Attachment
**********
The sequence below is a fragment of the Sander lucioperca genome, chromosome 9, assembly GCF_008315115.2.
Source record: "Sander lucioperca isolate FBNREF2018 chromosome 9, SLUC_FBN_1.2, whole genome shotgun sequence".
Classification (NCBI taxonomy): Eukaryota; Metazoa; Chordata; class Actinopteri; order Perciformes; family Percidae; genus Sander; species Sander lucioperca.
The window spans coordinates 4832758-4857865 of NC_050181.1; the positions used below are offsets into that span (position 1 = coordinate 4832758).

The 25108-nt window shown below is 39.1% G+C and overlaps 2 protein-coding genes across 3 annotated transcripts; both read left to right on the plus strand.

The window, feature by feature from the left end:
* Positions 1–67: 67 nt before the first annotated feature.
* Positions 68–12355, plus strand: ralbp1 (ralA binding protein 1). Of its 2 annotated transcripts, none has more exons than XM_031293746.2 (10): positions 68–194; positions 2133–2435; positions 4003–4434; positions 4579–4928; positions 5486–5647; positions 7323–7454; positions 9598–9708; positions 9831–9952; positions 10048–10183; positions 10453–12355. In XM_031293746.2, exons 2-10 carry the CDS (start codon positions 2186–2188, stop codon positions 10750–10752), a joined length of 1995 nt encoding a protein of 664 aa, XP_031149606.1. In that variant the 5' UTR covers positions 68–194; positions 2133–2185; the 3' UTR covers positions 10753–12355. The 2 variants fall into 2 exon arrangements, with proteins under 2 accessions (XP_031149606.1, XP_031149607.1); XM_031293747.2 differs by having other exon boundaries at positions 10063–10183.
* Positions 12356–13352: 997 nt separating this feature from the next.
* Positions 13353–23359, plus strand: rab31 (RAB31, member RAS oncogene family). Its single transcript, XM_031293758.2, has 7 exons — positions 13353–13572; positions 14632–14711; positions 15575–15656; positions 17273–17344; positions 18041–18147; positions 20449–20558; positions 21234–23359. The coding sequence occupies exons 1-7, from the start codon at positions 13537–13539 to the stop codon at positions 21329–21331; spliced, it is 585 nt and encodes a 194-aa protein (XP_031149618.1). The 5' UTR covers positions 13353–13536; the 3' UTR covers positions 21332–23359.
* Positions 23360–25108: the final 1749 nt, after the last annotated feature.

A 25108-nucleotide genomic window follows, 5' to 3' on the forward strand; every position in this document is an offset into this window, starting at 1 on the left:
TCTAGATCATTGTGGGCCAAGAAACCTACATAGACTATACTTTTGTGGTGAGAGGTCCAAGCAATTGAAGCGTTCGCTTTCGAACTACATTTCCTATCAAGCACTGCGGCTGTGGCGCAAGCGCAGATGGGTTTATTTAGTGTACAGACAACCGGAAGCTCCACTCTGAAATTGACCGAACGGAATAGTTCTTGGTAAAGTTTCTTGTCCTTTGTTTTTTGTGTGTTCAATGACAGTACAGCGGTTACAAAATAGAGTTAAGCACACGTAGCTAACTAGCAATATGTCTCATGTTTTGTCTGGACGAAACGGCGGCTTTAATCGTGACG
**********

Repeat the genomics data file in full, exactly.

The sequence below is a fragment of the Sander lucioperca genome, chromosome 9, assembly GCF_008315115.2.
Source record: "Sander lucioperca isolate FBNREF2018 chromosome 9, SLUC_FBN_1.2, whole genome shotgun sequence".
Classification (NCBI taxonomy): Eukaryota; Metazoa; Chordata; class Actinopteri; order Perciformes; family Percidae; genus Sander; species Sander lucioperca.
The window spans coordinates 4832758-4857865 of NC_050181.1; the positions used below are offsets into that span (position 1 = coordinate 4832758).

The 25108-nt window shown below is 39.1% G+C and overlaps 2 protein-coding genes across 3 annotated transcripts; both read left to right on the plus strand.

The window, feature by feature from the left end:
* Positions 1–67: 67 nt before the first annotated feature.
* Positions 68–12355, plus strand: ralbp1 (ralA binding protein 1). Of its 2 annotated transcripts, none has more exons than XM_031293746.2 (10): positions 68–194; positions 2133–2435; positions 4003–4434; positions 4579–4928; positions 5486–5647; positions 7323–7454; positions 9598–9708; positions 9831–9952; positions 10048–10183; positions 10453–12355. In XM_031293746.2, exons 2-10 carry the CDS (start codon positions 2186–2188, stop codon positions 10750–10752), a joined length of 1995 nt encoding a protein of 664 aa, XP_031149606.1. In that variant the 5' UTR covers positions 68–194; positions 2133–2185; the 3' UTR covers positions 10753–12355. The 2 variants fall into 2 exon arrangements, with proteins under 2 accessions (XP_031149606.1, XP_031149607.1); XM_031293747.2 differs by having other exon boundaries at positions 10063–10183.
* Positions 12356–13352: 997 nt separating this feature from the next.
* Positions 13353–23359, plus strand: rab31 (RAB31, member RAS oncogene family). Its single transcript, XM_031293758.2, has 7 exons — positions 13353–13572; positions 14632–14711; positions 15575–15656; positions 17273–17344; positions 18041–18147; positions 20449–20558; positions 21234–23359. The coding sequence occupies exons 1-7, from the start codon at positions 13537–13539 to the stop codon at positions 21329–21331; spliced, it is 585 nt and encodes a 194-aa protein (XP_031149618.1). The 5' UTR covers positions 13353–13536; the 3' UTR covers positions 21332–23359.
* Positions 23360–25108: the final 1749 nt, after the last annotated feature.

A 25108-nucleotide genomic window follows, 5' to 3' on the forward strand; every position in this document is an offset into this window, starting at 1 on the left:
TCTAGATCATTGTGGGCCAAGAAACCTACATAGACTATACTTTTGTGGTGAGAGGTCCAAGCAATTGAAGCGTTCGCTTTCGAACTACATTTCCTATCAAGCACTGCGGCTGTGGCGCAAGCGCAGATGGGTTTATTTAGTGTACAGACAACCGGAAGCTCCACTCTGAAATTGACCGAACGGAATAGTTCTTGGTAAAGTTTCTTGTCCTTTGTTTTTTGTGTGTTCAATGACAGTACAGCGGTTACAAAATAGAGTTAAGCACACGTAGCTAACTAGCAATATGTCTCATGTTTTGTCTGGACGAAACGGCGGCTTTAATCGTGACG